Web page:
Your children leave home and, for better or worse, they have to grow up, no matter how much help you may be giving them financially OR emotionally. There are just too many daily things to manage, too many random people to deal with, too many bumps and blips that they have to encounter on their own that leads to them, inevitably and sometimes painfully, growing up. It can be liberating when kids take over, driving or planning or explaining -- giving up some authority is in many ways a big relief.
There's nothing quite as wonderful as seeing your kids after weeks or months apart, especially when they first go away to college. Their faces are familiar and beautiful, their smiles just for you, their laundry ready to be washed...it's such a thrill to have them home for holidays, or summers, or a weekend visit. Within minutes of their return, it's as though they never left. You love having them home for a while, but then...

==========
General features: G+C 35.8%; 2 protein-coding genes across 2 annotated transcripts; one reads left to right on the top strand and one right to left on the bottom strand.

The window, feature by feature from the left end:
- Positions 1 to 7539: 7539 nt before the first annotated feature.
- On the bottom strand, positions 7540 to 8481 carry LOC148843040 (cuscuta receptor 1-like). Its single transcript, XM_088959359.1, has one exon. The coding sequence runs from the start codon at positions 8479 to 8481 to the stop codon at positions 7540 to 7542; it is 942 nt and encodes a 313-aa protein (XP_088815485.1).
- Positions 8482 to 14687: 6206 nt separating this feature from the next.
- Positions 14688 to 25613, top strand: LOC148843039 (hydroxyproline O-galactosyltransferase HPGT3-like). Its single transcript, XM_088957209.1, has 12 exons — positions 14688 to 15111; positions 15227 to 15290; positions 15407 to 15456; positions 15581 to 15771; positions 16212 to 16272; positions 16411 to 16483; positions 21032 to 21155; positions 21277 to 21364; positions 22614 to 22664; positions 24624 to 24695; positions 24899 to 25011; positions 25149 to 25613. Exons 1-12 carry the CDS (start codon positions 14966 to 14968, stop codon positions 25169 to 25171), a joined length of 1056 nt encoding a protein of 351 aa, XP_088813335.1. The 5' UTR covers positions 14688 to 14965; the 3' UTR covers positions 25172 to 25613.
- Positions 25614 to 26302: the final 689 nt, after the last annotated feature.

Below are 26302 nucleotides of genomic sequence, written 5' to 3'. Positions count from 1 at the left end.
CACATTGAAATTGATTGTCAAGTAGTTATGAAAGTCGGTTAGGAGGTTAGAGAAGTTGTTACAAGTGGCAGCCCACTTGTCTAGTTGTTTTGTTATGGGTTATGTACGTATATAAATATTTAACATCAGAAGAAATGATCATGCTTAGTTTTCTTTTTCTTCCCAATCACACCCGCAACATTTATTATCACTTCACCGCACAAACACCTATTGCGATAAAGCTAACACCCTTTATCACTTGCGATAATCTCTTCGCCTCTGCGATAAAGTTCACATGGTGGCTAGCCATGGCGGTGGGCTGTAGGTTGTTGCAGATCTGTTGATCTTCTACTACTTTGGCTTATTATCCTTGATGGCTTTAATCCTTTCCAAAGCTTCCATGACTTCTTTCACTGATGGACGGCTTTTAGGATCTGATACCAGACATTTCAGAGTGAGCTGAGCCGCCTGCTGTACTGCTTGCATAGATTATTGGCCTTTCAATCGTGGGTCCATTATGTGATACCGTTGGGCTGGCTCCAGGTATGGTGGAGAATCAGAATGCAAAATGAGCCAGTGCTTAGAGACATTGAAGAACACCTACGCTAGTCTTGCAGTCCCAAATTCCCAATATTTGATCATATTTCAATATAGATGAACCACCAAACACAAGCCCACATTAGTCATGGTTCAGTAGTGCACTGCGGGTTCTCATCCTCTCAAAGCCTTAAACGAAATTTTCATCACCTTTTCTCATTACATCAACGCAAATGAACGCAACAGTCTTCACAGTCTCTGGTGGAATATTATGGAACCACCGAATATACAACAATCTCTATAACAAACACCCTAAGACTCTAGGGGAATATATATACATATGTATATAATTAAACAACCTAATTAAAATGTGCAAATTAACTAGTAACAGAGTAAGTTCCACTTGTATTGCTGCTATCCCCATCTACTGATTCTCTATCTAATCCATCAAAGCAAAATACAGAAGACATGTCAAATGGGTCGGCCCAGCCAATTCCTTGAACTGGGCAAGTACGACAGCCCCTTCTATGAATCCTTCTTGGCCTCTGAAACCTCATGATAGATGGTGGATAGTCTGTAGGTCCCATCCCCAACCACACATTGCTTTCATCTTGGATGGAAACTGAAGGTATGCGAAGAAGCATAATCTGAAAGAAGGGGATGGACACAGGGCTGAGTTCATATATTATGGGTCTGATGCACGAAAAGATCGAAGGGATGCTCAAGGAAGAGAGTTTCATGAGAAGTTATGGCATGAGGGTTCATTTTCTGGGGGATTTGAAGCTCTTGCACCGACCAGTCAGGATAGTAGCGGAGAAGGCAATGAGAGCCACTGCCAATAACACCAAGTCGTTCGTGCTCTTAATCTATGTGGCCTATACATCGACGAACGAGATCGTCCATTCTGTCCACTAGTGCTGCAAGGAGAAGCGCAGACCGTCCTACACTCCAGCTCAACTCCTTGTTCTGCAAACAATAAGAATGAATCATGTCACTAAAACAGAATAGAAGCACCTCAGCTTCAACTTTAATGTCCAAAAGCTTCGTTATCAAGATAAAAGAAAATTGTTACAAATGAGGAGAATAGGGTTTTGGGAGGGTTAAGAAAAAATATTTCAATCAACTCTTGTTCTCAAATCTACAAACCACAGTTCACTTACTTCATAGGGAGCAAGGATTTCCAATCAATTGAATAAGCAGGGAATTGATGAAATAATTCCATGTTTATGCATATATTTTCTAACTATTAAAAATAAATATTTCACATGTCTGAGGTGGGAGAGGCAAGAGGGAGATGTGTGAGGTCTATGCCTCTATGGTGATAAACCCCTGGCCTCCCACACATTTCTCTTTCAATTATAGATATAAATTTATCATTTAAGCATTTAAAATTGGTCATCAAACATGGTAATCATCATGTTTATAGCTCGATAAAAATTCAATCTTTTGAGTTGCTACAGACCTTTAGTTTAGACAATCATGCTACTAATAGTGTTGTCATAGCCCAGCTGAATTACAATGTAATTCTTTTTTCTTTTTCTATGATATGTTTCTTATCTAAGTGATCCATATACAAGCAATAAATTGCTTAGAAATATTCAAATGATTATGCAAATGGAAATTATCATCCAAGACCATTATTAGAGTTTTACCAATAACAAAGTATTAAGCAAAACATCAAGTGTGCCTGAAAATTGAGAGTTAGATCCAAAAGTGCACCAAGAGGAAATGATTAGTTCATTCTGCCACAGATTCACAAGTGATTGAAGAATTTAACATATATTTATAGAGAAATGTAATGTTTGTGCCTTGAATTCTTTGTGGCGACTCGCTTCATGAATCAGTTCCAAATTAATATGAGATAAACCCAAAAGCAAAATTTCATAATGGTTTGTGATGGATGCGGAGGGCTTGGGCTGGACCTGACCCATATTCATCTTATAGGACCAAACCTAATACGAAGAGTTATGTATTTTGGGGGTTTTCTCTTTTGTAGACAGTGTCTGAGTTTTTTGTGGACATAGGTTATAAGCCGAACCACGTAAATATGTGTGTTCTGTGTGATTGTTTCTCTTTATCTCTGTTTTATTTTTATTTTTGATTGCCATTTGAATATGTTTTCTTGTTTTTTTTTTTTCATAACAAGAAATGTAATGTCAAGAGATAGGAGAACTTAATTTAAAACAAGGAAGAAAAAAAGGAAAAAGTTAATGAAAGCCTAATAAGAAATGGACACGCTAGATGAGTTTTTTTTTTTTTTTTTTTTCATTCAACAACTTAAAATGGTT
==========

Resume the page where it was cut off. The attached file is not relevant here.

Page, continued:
Remember before kids, when you would dream and plan for the rest of your life? Remember when it was wide open, and you had no idea what would happen next? Well, you can do that again, now that you're an empty-nester. No longer do you have to worry about childcare, or kids missing school, or whether they'll like the place you pick to go on vacation -- your time, your future, and your life is yours to create. Always wanted to travel? Now you can. Go back to school? Now's the time. Write a book? Get cracking. You have your life to live, just as they have theirs. Go do it!